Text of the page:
"Hako-gaki" means autograph or note of authentication written on a box containing an artworks.
Most of the accessories used for tea ceremonies are sored in a paulownia kiri wooden box " Kiribako "with an Hako-gaki, which is written in black ink. For example, tea bowls and tea accessories made by "Raku ware"（a type of Japanese pottery traditionally used in Japanese tea ceremonies） are often inscribed on the back of the box lid (and sometimes on the front of the lid as well) by Iemoto (the head of the tea ceremony) and other prominent tea masters of the period. The name and origin of the tea accessory that is the contents of the box are clearly indicated, and the accessories are guaranteed by the Iemoto.
In addition to indicating where the accessories came from and who made them, the name of the tea ceremony accessory has an important function as being used to indicate the combination of the accessories. In tea ceremonies and tea gatherings, it is the accessories that satisfy the hearts of the guests gathered for the tea ceremony and convey the master's thoughtfulness to the guests, and the function of the accompanying "inscription" further strengthens the power of the accessories to connect the hearts of both master and guests.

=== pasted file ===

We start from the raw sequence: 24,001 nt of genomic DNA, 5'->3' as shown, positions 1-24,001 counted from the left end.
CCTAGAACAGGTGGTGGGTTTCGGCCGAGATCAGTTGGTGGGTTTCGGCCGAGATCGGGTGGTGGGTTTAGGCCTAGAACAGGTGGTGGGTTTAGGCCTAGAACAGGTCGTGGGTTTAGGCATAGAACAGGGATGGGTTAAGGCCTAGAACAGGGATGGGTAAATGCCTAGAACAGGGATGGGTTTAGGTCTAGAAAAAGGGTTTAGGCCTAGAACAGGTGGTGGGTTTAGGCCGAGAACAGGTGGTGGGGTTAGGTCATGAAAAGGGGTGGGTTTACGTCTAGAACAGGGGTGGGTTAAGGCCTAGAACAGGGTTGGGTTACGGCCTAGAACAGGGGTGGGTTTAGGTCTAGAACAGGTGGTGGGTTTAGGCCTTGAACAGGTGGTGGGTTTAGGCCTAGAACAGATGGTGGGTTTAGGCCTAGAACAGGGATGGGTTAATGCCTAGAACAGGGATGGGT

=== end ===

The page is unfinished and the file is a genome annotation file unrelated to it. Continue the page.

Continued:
At a tea ceremony, the spirit of the master is conveyed to the guest through the hanging scrolls in the alcove, and the inscriptions on boxes of the tea bowl and Chashaku (bamboo tea spoon for making Japanese tea) strengthen the connection between the master and guest. Hako-gaki on boxes of tea accessories do not merely indicate the authenticity of their contents, but also show the historical significance and the enjoyment of the accessories, making the function of the inscriptions diverse and multifaceted.
Many tea ceremony accessories handed down through the long history of the tea ceremony have been preserved and passed down by famous tea masters (from the shogun to the common people) from the mid-Muromachi period (1333-1573 CE) to the present day, and can still be seen today in various places.